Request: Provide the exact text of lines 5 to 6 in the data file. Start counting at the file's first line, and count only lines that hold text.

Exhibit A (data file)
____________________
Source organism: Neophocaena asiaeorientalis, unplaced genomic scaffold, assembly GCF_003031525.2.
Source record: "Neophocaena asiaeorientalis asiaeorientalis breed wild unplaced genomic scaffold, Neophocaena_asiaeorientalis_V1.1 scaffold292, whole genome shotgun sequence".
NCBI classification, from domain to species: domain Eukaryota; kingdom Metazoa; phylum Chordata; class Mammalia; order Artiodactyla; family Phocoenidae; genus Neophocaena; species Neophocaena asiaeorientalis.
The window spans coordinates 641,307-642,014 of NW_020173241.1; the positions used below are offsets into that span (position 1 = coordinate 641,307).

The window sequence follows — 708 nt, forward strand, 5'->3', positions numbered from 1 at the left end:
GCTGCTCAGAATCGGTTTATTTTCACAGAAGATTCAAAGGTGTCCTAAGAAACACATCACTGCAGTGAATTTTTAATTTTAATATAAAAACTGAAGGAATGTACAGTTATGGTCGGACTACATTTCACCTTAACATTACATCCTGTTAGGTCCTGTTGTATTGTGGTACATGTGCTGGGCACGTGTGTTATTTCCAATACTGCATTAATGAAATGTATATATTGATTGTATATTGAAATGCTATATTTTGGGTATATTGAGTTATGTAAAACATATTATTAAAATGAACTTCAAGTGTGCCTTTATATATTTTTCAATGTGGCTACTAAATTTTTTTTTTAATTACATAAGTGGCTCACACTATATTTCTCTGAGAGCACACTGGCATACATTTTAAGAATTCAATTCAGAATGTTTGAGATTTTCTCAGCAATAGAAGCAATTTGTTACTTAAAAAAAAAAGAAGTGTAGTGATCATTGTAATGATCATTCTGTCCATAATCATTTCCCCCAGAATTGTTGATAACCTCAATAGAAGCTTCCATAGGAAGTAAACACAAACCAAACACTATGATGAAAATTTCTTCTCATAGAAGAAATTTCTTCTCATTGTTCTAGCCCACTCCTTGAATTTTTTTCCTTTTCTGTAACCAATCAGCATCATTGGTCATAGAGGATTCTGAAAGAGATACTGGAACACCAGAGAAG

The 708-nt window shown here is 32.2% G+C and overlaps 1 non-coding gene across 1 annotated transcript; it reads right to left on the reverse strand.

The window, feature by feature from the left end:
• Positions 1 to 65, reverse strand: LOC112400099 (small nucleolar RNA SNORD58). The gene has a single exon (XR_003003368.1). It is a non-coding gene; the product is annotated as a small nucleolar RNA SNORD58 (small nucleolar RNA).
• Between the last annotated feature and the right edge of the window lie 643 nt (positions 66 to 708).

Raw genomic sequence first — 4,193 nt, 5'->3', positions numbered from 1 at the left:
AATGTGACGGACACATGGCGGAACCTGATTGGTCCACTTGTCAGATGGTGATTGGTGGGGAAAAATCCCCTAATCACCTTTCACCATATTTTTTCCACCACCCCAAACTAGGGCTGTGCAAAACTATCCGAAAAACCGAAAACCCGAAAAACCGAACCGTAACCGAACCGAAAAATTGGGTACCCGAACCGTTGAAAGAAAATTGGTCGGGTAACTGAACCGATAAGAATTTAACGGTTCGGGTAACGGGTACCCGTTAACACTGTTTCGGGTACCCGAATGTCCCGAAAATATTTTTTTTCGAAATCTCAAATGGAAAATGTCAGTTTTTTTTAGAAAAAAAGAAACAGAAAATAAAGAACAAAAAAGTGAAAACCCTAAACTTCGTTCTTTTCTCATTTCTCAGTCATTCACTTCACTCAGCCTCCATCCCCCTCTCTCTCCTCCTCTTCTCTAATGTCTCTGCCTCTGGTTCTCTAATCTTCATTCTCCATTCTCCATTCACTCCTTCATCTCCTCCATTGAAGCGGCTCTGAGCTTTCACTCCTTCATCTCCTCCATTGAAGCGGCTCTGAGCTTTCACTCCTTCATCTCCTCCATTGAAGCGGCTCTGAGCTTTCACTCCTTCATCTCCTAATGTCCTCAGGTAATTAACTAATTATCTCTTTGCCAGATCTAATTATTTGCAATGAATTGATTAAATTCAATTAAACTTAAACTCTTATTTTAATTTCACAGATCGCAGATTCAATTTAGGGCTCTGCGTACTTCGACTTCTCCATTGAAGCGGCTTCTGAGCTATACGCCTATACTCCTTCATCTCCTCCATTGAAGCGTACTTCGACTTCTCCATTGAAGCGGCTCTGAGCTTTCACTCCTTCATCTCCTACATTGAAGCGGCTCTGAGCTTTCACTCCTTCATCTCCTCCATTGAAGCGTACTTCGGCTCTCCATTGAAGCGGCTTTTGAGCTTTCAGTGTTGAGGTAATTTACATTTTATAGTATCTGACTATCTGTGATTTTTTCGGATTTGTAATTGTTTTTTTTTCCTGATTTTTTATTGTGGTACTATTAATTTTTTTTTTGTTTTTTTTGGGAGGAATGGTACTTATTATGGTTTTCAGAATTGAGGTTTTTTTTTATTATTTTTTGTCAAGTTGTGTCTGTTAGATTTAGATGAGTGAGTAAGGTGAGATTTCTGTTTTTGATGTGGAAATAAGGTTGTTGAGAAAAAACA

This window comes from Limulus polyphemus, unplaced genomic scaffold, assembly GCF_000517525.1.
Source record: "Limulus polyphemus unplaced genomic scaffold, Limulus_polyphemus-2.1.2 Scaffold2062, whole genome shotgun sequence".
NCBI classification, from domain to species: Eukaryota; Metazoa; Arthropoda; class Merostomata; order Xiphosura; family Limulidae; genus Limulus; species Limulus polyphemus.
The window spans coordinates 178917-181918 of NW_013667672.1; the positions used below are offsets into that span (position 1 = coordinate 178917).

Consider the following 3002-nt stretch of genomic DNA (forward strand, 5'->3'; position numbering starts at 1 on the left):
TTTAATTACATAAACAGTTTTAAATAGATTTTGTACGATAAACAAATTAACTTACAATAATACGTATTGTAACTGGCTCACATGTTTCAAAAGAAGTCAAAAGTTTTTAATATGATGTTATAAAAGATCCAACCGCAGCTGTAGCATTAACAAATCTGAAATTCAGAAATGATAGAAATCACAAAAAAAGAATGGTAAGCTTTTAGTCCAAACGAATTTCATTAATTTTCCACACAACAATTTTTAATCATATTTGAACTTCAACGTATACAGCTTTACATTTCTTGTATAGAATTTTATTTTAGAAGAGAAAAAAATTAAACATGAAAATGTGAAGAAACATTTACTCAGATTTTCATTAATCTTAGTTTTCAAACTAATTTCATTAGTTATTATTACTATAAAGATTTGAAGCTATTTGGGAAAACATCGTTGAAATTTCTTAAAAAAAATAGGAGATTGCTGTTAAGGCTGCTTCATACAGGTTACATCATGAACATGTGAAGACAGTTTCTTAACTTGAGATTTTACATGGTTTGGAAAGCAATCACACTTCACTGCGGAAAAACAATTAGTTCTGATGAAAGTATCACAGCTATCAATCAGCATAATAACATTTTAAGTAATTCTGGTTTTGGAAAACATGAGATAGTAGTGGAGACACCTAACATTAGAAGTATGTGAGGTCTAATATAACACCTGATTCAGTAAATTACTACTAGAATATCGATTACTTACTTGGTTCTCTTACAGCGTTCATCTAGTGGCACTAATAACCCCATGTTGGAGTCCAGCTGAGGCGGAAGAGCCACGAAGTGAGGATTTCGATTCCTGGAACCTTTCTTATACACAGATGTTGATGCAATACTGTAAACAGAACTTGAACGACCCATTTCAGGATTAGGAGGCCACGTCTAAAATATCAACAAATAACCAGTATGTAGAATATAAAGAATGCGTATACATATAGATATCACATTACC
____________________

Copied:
The window sequence follows — 708 nt, forward strand, 5'->3', positions numbered from 1 at the left end:
GCTGCTCAGAATCGGTTTATTTTCACAGAAGATTCAAAGGTGTCCTAAGAAACACATCACTGCAGTGAATTTTTAATTTTAATATAAAAACTGAAGGAATGTACAGTTATGGTCGGACTACATTTCACCTTAACATTACATCCTGTTAGGTCCTGTTGTATTGTGGTACATGTGCTGGGCACGTGTGTTATTTCCAATACTGCATTAATGAAATGTATATATTGATTGTATATTGAAATGCTATATTTTGGGTATATTGAGTTATGTAAAACATATTATTAAAATGAACTTCAAGTGTGCCTTTATATATTTTTCAATGTGGCTACTAAATTTTTTTTTTAATTACATAAGTGGCTCACACTATATTTCTCTGAGAGCACACTGGCATACATTTTAAGAATTCAATTCAGAATGTTTGAGATTTTCTCAGCAATAGAAGCAATTTGTTACTTAAAAAAAAAAGAAGTGTAGTGATCATTGTAATGATCATTCTGTCCATAATCATTTCCCCCAGAATTGTTGATAACCTCAATAGAAGCTTCCATAGGAAGTAAACACAAACCAAACACTATGATGAAAATTTCTTCTCATAGAAGAAATTTCTTCTCATTGTTCTAGCCCACTCCTTGAATTTTTTTCCTTTTCTGTAACCAATCAGCATCATTGGTCATAGAGGATTCTGAAAGAGATACTGGAACACCAGAGAAG